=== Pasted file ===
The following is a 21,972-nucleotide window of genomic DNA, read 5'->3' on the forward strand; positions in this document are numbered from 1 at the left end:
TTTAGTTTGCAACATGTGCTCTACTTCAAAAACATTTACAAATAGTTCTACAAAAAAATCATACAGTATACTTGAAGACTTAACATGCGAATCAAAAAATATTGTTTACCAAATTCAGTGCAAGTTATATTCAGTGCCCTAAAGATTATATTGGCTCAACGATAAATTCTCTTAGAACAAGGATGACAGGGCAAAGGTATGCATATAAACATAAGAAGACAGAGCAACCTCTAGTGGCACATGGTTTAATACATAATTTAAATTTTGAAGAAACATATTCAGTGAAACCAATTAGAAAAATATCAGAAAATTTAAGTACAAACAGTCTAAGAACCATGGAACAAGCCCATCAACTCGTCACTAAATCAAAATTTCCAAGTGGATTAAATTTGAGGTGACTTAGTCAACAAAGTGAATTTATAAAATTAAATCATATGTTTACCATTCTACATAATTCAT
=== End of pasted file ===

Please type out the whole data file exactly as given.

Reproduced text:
The following is a 21,972-nucleotide window of genomic DNA, read 5'->3' on the forward strand; positions in this document are numbered from 1 at the left end:
TTTAGTTTGCAACATGTGCTCTACTTCAAAAACATTTACAAATAGTTCTACAAAAAAATCATACAGTATACTTGAAGACTTAACATGCGAATCAAAAAATATTGTTTACCAAATTCAGTGCAAGTTATATTCAGTGCCCTAAAGATTATATTGGCTCAACGATAAATTCTCTTAGAACAAGGATGACAGGGCAAAGGTATGCATATAAACATAAGAAGACAGAGCAACCTCTAGTGGCACATGGTTTAATACATAATTTAAATTTTGAAGAAACATATTCAGTGAAACCAATTAGAAAAATATCAGAAAATTTAAGTACAAACAGTCTAAGAACCATGGAACAAGCCCATCAACTCGTCACTAAATCAAAATTTCCAAGTGGATTAAATTTGAGGTGACTTAGTCAACAAAGTGAATTTATAAAATTAAATCATATGTTTACCATTCTACATAATTCAT